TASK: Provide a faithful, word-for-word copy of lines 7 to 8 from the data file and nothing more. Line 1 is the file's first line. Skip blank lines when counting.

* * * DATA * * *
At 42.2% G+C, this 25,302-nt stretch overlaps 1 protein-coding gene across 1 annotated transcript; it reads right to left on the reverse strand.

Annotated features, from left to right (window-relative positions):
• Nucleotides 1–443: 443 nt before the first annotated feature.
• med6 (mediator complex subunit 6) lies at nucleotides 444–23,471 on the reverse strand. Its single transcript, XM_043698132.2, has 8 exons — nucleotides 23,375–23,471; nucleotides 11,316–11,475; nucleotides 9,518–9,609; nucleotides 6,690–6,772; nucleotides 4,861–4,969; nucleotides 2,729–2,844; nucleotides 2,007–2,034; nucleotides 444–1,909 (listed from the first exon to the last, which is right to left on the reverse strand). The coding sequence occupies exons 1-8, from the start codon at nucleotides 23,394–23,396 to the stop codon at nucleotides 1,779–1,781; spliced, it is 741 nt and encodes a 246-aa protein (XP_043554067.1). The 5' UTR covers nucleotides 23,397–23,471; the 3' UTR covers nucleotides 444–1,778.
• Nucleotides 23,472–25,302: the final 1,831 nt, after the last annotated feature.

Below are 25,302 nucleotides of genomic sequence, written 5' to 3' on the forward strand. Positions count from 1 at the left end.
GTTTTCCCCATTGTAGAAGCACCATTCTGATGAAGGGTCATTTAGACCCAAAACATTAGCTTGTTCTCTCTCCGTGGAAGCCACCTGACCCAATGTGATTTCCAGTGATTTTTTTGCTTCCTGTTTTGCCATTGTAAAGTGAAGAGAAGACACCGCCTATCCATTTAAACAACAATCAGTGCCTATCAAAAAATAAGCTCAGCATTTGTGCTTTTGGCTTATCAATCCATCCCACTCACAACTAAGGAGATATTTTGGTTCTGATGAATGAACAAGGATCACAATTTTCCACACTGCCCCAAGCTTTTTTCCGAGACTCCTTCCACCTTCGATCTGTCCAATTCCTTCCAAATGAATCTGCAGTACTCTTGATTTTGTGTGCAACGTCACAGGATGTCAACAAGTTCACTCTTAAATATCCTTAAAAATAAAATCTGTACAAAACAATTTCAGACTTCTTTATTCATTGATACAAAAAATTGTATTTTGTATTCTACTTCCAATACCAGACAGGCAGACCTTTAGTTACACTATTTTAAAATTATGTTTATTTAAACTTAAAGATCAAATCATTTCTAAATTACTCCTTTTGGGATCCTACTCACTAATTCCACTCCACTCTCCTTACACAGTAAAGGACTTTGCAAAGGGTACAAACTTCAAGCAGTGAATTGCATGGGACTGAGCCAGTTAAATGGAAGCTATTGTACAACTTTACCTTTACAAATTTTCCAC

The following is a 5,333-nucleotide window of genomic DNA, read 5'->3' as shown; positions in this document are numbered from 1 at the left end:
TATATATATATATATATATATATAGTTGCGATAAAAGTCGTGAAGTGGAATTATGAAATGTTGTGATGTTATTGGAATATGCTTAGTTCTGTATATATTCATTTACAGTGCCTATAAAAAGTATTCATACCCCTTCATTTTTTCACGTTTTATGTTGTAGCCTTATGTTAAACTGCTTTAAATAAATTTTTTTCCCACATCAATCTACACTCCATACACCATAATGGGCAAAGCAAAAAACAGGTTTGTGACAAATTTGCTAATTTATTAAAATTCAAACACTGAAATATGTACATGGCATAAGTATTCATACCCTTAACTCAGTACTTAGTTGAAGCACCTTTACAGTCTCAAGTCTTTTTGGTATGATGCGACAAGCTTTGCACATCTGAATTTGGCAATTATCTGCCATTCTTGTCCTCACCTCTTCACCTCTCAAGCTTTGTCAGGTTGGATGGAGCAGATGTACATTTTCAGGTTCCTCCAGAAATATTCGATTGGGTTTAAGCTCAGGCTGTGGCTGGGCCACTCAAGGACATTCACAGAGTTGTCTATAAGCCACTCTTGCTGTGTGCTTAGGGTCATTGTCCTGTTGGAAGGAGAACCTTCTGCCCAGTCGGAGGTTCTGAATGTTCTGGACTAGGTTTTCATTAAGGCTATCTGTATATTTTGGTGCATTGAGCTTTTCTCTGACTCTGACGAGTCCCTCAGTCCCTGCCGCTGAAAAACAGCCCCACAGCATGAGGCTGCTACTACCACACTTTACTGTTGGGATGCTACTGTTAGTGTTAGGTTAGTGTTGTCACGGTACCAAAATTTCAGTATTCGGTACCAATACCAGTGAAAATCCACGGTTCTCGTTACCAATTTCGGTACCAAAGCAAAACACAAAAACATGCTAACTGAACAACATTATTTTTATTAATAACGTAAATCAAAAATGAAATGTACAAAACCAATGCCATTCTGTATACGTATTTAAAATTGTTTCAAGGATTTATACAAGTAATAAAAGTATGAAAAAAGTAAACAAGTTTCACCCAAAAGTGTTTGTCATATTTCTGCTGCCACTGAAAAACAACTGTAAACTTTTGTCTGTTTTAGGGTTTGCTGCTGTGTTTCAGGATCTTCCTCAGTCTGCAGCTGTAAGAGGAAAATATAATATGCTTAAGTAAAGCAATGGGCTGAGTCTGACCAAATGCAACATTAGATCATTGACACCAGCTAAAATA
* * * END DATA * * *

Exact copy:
GTTTTCCCCATTGTAGAAGCACCATTCTGATGAAGGGTCATTTAGACCCAAAACATTAGCTTGTTCTCTCTCCGTGGAAGCCACCTGACCCAATGTGATTTCCAGTGATTTTTTTGCTTCCTGTTTTGCCATTGTAAAGTGAAGAGAAGACACCGCCTATCCATTTAAACAACAATCAGTGCCTATCAAAAAATAAGCTCAGCATTTGTGCTTTTGGCTTATCAATCCATCCCACTCACAACTAAGGAGATATTTTGGTTCTGATGAATGAACAAGGATCACAATTTTCCACACTGCCCCAAGCTTTTTTCCGAGACTCCTTCCACCTTCGATCTGTCCAATTCCTTCCAAATGAATCTGCAGTACTCTTGATTTTGTGTGCAACGTCACAGGATGTCAACAAGTTCACTCTTAAATATCCTTAAAAATAAAATCTGTACAAAACAATTTCAGACTTCTTTATTCATTGATACAAAAAATTGTATTTTGTATTCTACTTCCAATACCAGACAGGCAGACCTTTAGTTACACTATTTTAAAATTATGTTTATTTAAACTTAAAGATCAAATCATTTCTAAATTACTCCTTTTGGGATCCTACTCACTAATTCCACTCCACTCTCCTTACACAGTAAAGGACTTTGCAAAGGGTACAAACTTCAAGCAGTGAATTGCATGGGACTGAGCCAGTTAAATGGAAGCTATTGTACAACTTTACCTTTACAAATTTTCCAC

The following is a 5,333-nucleotide window of genomic DNA, read 5'->3' as shown; positions in this document are numbered from 1 at the left end: